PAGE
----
Shawn Moore was drafted by the Denver Broncos in the 11th round (284th overall) of the 1991 NFL Draft. He split starting time with Tommy Maddox when John Elway was out for the last six games of the 1992 season. Moore made 3 appearances that season, going 17/34 (50%) for 232 yards, no touchdowns and 3 interceptions for a 35.4 QB rating. After serving as an NFL back-up from 1991–1994, Moore played for a number of CFL teams, including the Winnipeg Blue Bombers, and the Calgary Stampeders.


Chris Miller was selected by the Atlanta Falcons in the 1st round (13th overall) of the 1987 NFL Draft. Miller played in 10 NFL seasons from 1987-1995 and 1999. His best year as a pro came during the 1991 season for the Falcons when he threw for over 3,000 yards and 26 touchdowns. Chris left the NFL after the 1995 season because of a series of concussions when he played for the St. Louis Rams. He returned briefly to become Brian Griese's backup in 1999, starting three games for the Broncos, going 2-1. He went 46/81 for 527 yards, 2 touchdowns and 1 interception for a 79.6 QB rating.

Gus Frerotte was drafted by the Washington Redskins in the 7th round (197th overall) in the 1994 NFL Draft. He played there 5 years before coming to Denver. Gus played 14 games in his 2 years with the Broncos, starting 7 and earning a 4-3 record. He was 168/280 (60%) for 2084 yards, 12 touchdowns and 8 interceptions for a 85.5 QB rating. He also rushed 7 times for 32 yards and 2 touchdowns. In 2000, he started for the Denver Broncos after Brian Griese was injured and led the Broncos to the playoffs, though the team fell in the opening round to eventual Super Bowl Champion Baltimore Ravens. He remained the Broncos' backup until the end of the 2001 NFL season.

Frerotte was a 1997 Pro Bowl selection, but he is probably best known for his boneheaded antic at FedEx Field when he head-butted the stadium wall during a touchdown celebration on  Sunday Night Football. His best game as a Bronco was on November 19, 2000 against the San Diego Chargers. Gus went 36/58 for 462 yards and 5 touchdowns. Most of those were team records at the time.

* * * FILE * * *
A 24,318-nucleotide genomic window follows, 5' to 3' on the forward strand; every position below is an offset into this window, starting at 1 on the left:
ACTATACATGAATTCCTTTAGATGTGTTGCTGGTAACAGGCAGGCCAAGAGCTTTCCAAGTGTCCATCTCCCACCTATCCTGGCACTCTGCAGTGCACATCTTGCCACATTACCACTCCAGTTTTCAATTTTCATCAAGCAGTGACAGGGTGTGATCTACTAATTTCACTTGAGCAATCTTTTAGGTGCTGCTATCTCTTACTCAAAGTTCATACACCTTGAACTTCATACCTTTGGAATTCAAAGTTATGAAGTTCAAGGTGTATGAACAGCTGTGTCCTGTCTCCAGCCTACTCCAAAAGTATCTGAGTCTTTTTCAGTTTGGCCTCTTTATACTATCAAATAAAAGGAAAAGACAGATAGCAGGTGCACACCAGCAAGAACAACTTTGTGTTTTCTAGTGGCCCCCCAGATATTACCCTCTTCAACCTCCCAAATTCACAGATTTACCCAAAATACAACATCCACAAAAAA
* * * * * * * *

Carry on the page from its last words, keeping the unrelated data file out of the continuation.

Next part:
Charlie Adams was signed as a college free agent in 2002 by the Denver Broncos. He beat out Jerry Rice for last Wideout position. Charlie wore the #12 until 2004 before switching to the #81 jersey. He was on the Practice Squad in 2002 and made the Active Roster in 2003. In 24 career games (2 starts), he had  21 receptions for 203 yards along with 18 punt returns for 175 yards and 10 kickoff returns for 218 yards (21.8 avg.).


Domenik Hixon was drafted by the Denver Broncos in the 4th round (130th overall) of the 2006 NFL Draft. In 2007, he appeared in 4 games. Hixon caught 4 balls for 32 yards and returned  12 kickoffs for a 22.8 yard average. He was released in October 2007. The New York Giants quickly signed him and he took over as their kick returner. Domenik got the last laugh, winning a Ring with the Giants in Super Bowl XLII.

Matthew Willis was an undrafted Free Agent signed to the practice squad of the Denver Broncos in December of 2008. He remained there through 16 weeks of the 2009 season before being promoted to the active roster to make his first career start against Kansas City in Week 17. In 2010, Willis had a terrific Training Camp and was tied for fifth in the league with 13 catches  and a second best 263 receiving yards in the preseason. Willis appeared in 6 games during the regular season making one catch for 17 yards. Unfortunately, he broke his foot during a game against the New York Jets in October. He was placed Injured Reserve ending his season.

Now that the stories have been told, it is time to choose a winner.

The Greatest Bronco to wear #12 is...


Charley Johnson QB

 



Charley gets the nod by virtue of his enshrinement in the Broncos Ring of Fame. No other player in the list of candidates comes close to the effect Mr. Johnson had in a Bronco uniform. MHR gives a Mile High Salute to Charley Johnson.

Go Broncos!